by Jeff Pietsch
Earlier this month, the Tenth Circuit court upheld a preliminary injunction granted in favor of a manufacturer of electronics equipment against a reseller of its goods in a trademark infringement action. (Beltronics v. Midwest Inventory Distribution (10th Cir. April 9, 2009)). The reseller argued that it was able to resell the manufacturer’s goods online based on the first sale doctrine. The court, however, disagreed with this assessment and ruled that the resellers violated the manufacturer’s trademark rights because Midwest’s actions caused consumer confusion.
Beltronics, a manufacturer of electronics equipment, sells its equipment under its trademark. Beltronics has used authorized distributors to sell its products at a specified minimum price. At one point in time, these distributors violated their agreements by selling radar detectors to a reseller. The reseller, Midwest, then resold the radar detectors on eBay. Prior to reselling the goods on eBay, Midwest intentionally removed the serial number label form the radar detector to prevent Beltronics from discovering that Midwest resold their goods. Beltronics learned of the sales when it was contacted by several customers seeking warranties on the products purchased on eBay. Beltronics’ warranty policy, however, only covers products that were purchased with a valid serial number on the product. Because Beltronics would not warranty products purchased on eBay, these consumers became upset with Beltronics. These customers expressed their belief that Beltronics had deceived them. Obviously, these complaints harmed Beltronics’ reputation and goodwill.
Learning of the possible damages to its goodwill, Beltronics filed a suit against Midwest for trademark infringement and sought preliminary injunction to stop further sales. The district court granted the injunction and Midwest filed an appeal. The issue that the court examined on appeal was whether or not Midwest violated Beltronics trademark rights.
The guiding principle in trademark law is that trademarks are granted in order to protect consumers. Trademarks protect consumers by identifying the source of goods. If a product is sold in the marketplace that causes confusion to the source of the goods, then the sale may constitute trademark infringement. The more likely the confusion, the more likely infringement has occurred.
Beltronics argued that the manner in which Midwest sold radar detectors caused confusion in the minds of consumers. Midwest, however, relied on a specific defense to trademark infringement known as the first sale doctrine. The first sale doctrine states that those who resell genuine trademarked products are generally not liable for trademark infringement. The rationale behind this defense is as stated above. Trademark law is designed to prevent sellers from confusing consumers about the source of products. If a genuine article is being resold, this confusion does not exist. If a purchaser of a product does no more than “stock, display and resell a producer’s product under the producer’s trademark” no trademark violation has occurred.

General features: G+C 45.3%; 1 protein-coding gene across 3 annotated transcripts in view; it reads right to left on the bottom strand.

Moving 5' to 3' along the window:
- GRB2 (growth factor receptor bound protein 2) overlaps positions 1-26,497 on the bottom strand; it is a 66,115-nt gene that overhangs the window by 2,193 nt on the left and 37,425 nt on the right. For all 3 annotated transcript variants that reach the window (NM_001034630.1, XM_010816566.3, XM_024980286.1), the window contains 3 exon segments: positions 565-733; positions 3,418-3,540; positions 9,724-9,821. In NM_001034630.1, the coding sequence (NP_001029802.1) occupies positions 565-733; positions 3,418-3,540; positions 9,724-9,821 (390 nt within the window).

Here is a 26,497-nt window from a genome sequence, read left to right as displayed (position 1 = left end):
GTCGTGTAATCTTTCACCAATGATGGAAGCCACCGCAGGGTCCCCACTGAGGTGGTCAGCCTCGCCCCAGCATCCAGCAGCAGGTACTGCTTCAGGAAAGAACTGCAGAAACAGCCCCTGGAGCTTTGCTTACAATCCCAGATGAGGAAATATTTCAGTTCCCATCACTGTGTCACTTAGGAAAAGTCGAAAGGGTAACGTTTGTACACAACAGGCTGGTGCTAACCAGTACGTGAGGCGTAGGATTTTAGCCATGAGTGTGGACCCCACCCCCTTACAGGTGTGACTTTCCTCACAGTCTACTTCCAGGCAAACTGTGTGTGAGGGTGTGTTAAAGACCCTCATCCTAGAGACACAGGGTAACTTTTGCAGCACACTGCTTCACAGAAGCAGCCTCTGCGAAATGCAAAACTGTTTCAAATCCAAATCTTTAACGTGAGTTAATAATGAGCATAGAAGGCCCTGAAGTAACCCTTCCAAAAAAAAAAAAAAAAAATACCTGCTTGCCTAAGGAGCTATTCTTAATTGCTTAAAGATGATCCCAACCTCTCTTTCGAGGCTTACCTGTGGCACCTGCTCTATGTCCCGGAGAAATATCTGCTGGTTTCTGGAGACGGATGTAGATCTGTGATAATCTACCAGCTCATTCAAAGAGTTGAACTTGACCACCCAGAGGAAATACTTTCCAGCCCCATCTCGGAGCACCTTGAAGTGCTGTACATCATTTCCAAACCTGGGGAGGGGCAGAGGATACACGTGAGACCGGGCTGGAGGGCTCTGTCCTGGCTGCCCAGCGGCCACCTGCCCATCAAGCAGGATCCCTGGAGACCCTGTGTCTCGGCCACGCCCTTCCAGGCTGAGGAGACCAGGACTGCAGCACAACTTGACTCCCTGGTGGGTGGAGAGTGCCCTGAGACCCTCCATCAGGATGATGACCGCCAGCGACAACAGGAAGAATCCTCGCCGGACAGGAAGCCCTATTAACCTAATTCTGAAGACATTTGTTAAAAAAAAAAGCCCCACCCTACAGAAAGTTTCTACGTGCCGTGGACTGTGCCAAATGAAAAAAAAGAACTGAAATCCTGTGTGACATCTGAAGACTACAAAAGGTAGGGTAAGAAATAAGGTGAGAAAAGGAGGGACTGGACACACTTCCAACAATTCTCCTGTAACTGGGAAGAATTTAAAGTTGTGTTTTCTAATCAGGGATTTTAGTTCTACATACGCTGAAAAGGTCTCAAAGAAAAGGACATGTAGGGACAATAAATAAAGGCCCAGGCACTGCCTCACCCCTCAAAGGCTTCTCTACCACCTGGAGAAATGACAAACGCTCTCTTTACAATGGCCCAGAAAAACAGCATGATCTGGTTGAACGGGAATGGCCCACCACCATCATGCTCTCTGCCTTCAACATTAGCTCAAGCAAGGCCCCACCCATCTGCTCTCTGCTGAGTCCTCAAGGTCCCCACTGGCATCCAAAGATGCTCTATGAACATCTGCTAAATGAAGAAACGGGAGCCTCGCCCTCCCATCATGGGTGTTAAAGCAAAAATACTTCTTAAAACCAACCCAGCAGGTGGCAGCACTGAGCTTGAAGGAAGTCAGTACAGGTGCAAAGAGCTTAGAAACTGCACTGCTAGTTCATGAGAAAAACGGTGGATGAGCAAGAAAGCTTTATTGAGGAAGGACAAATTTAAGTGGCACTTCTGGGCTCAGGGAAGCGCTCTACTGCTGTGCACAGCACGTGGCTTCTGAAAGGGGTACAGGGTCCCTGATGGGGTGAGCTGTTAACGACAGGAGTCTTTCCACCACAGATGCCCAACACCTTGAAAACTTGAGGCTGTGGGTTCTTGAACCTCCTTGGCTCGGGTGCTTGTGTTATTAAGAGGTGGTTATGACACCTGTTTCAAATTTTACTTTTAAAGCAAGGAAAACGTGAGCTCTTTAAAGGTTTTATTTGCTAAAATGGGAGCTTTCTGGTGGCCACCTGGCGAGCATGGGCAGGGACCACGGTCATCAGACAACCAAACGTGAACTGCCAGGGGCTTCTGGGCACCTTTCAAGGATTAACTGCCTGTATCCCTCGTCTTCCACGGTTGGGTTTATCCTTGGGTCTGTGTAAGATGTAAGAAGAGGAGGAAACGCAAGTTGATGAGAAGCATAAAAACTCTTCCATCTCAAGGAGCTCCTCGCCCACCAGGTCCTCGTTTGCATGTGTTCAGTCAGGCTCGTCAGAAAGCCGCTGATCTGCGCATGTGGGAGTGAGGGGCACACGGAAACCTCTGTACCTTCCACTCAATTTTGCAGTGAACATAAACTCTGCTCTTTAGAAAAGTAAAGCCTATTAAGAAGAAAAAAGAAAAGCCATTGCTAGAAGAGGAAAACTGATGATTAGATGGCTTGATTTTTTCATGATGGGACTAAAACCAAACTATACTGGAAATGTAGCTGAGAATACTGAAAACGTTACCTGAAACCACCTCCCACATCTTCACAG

The first sale doctrine, however, does not apply when the reseller sells trademarked goods that are materially different than those sold by the trademark owner. Since a materially different product is not genuine, consumers may be confused as to the source of the products. In order to determine if Midwest could rely on the first sale doctrine, the court determined whether the changes that Midwest made to the product as sold on eBay constituted a materially different product. Midwest argued that its changes were not materially different because the changes revolved solely around the product’s warranty. Midwest claimed that it removed the serial number, so consumers would know that the purchaser would not be covered under Beltronics’ warranty. In addition, on its eBay sales page, Midwest disclosed to potential purchasers that the product was covered by Midwest’s own warranty and not any other. Based on these facts, Midwest argued that the changes to the product were immaterial and that it was protected from any liability under the first sale doctrine.
The court, however, was not persuaded by these arguments. The court held that even though there may have been no physical change in the products, there was a material difference in the nonphysical characteristics associated with the product. Since Midwest did not offer the same warranty as Beltronics did, the court held that this constituted a material difference. The court stated that such characteristics as warranties and customer service must be considered when examining the product as a whole. Since the resale of a trademarked product that is materially different constitutes trademark infringement, the court upheld the preliminary injunction.
On the other hand, the court may have ruled differently if Midwest’s disclosures were more effective. Because several consumers who purchased the radar detectors through eBay eventually came to Beltronics seeking warranty coverage shows that consumer confusion actually did exist. Consumers thought they were purchasing a radar detector that was covered by Beltronics’ warranty and service commitments. What they actually were purchasing was the same physical product but without the nonphysical services associated with the trademark. This led the court to conclude that Midwest infringed on Beltronics’ trademark rights. If Midwest disclosures were effective and consumers were not actually confused, the court may have ruled in favor of Midwest.